Date of Award


Document Type


Degree Name

Master of Science (MS)

Legacy Department

Mechanical Engineering


Law, E. Harry

Committee Member

Wagner , John R

Committee Member

Ayalew , Beshah


This project explored the feasibility of using measured responses of a passenger car together with a fuzzy logic based control algorithm to sense the onset of under-steer (or loss of steering control) and mitigate or eliminate it. The controller is simple and robust and, unlike existing controllers, instead of comparing the vehicle response to that of an idealized model it makes decisions based solely upon the measured response of the car.
Simulations were conducted (using CarSim) of various vehicles executing the skid pad and the double lane change tests to characterize the vehicle behavior. Consistent and qualitatively similar patterns in vehicle response during the inception of and at limit under-steer were observed. A fuzzy logic routine was developed that analyzes real-time measurements of steering wheel angle (SWA) and lateral acceleration (Ay). Based on the relative `trends' of the signals, the control algorithm decides upon the presence and extent of under-steer in the vehicle. The degree of under-steer then defines the corrective action.
The fundamental concept is to measure a drop in the instantaneous lateral acceleration gain, i.e., Ay/SWA, indicating a lack of response. It is quantified as a normalized error and transformed into an under-steer number between 0 and 10 using a pair of fuzzy inference systems. Once incipient under-steer is detected, the brakes and engine throttle are managed to limit the lateral deviation from the travel lane. The controller also senses vehicle velocity, master cylinder brake pressure and normalized throttle input to improve controllability. This approach eliminates the need for either a simple or a complex vehicle model and the associated dependence on the model parameters.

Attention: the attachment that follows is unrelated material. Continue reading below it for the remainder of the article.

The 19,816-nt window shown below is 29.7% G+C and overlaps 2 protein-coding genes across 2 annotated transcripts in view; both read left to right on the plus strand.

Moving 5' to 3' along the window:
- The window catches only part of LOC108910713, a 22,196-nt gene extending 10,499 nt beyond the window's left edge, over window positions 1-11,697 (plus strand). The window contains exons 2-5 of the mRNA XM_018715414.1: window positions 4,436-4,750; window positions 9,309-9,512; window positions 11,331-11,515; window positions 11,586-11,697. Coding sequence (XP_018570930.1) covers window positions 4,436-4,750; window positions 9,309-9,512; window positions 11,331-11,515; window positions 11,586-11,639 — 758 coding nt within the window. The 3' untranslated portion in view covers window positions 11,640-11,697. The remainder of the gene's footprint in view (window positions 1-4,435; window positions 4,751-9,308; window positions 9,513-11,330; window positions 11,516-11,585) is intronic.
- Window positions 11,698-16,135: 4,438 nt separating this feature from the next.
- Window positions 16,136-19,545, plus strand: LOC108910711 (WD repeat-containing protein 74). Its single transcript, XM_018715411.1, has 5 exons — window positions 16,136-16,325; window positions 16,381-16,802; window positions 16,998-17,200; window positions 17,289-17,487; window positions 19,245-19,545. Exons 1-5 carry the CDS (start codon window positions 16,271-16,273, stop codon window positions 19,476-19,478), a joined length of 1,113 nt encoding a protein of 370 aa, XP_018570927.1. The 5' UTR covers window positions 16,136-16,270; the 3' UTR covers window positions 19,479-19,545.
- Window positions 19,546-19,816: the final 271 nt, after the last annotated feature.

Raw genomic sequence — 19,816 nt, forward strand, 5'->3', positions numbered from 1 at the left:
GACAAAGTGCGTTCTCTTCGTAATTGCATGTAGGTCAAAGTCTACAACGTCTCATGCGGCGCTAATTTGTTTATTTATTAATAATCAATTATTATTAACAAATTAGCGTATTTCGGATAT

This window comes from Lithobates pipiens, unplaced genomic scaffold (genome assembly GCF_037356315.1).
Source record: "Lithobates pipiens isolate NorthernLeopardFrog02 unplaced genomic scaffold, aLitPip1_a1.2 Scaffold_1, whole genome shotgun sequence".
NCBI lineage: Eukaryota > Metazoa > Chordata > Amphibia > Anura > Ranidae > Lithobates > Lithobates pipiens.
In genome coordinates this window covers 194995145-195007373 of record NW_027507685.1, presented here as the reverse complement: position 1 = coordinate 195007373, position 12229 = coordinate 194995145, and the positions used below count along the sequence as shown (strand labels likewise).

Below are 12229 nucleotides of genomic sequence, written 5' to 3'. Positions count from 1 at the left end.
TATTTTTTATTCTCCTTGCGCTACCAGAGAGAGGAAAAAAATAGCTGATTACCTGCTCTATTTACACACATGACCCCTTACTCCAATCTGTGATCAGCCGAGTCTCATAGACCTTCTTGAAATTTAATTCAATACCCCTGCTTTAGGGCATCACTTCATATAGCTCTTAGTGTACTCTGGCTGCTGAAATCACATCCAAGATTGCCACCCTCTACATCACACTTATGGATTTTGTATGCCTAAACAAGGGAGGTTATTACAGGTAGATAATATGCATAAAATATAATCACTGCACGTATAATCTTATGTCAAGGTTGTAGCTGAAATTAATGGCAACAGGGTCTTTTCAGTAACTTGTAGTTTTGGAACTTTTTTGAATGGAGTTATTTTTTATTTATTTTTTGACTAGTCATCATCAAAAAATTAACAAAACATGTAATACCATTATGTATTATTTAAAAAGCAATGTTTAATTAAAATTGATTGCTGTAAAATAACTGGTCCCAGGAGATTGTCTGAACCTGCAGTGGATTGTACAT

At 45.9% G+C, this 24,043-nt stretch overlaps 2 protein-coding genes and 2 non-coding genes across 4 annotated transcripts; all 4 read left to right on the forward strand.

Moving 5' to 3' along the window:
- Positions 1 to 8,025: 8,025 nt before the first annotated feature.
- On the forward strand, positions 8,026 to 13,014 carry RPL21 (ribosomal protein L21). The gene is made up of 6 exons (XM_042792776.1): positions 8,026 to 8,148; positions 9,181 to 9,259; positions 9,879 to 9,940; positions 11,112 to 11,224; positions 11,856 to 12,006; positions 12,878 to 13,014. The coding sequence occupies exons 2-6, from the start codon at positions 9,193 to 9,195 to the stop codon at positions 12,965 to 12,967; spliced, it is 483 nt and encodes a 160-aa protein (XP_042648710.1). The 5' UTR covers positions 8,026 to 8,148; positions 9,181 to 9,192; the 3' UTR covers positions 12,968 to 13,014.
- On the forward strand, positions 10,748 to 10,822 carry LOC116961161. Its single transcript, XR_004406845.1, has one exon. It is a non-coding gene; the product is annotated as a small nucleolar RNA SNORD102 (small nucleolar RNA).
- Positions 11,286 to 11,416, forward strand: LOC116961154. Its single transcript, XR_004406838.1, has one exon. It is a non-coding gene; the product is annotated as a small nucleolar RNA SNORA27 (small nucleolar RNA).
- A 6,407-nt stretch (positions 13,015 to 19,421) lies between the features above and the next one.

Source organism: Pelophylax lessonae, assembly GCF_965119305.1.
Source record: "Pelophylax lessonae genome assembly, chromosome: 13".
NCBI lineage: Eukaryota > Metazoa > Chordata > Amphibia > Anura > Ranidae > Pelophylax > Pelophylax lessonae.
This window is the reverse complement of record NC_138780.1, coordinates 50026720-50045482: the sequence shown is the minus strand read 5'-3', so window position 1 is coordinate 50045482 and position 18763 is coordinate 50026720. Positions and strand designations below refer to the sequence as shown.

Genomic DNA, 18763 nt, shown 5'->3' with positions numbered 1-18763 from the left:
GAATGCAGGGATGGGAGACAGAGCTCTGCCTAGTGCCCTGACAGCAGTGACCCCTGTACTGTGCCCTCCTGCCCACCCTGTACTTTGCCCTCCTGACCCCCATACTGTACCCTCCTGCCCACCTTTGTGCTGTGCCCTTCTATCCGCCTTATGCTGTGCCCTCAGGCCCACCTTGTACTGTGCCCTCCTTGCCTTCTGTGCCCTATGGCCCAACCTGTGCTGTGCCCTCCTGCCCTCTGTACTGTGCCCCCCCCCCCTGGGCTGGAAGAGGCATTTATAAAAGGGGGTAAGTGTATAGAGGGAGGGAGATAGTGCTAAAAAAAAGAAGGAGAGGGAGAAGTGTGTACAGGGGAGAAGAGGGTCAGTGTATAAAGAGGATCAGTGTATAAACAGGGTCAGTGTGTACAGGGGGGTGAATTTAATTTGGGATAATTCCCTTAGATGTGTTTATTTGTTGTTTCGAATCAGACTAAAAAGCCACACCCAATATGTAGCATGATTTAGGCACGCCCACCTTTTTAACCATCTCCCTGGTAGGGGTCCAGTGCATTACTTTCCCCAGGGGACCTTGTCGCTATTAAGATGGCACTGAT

Controller performance was validated using a braking-in-turn maneuver developed by the author and the standard double lane change maneuver. The results have shown clear improvement in the tracking ability of a vehicle. The simulations were conducted at different speeds with each of several vehicles and with different tire-to-ground friction values without any changes to the control algorithm. This has shown that the controller is robust across different conditions. The controller is successful in increasing the maximum safe speed for a negotiating a curve for all vehicles on various road conditions.
The last part of the controller was to combine it with an existing over-steer controller, developed at Clemson University, which also uses fuzzy logic. This was successfully completed to obtain a fully functional ESC system, independent of a vehicle model. Future work will include tuning the controller based on track data from real vehicles.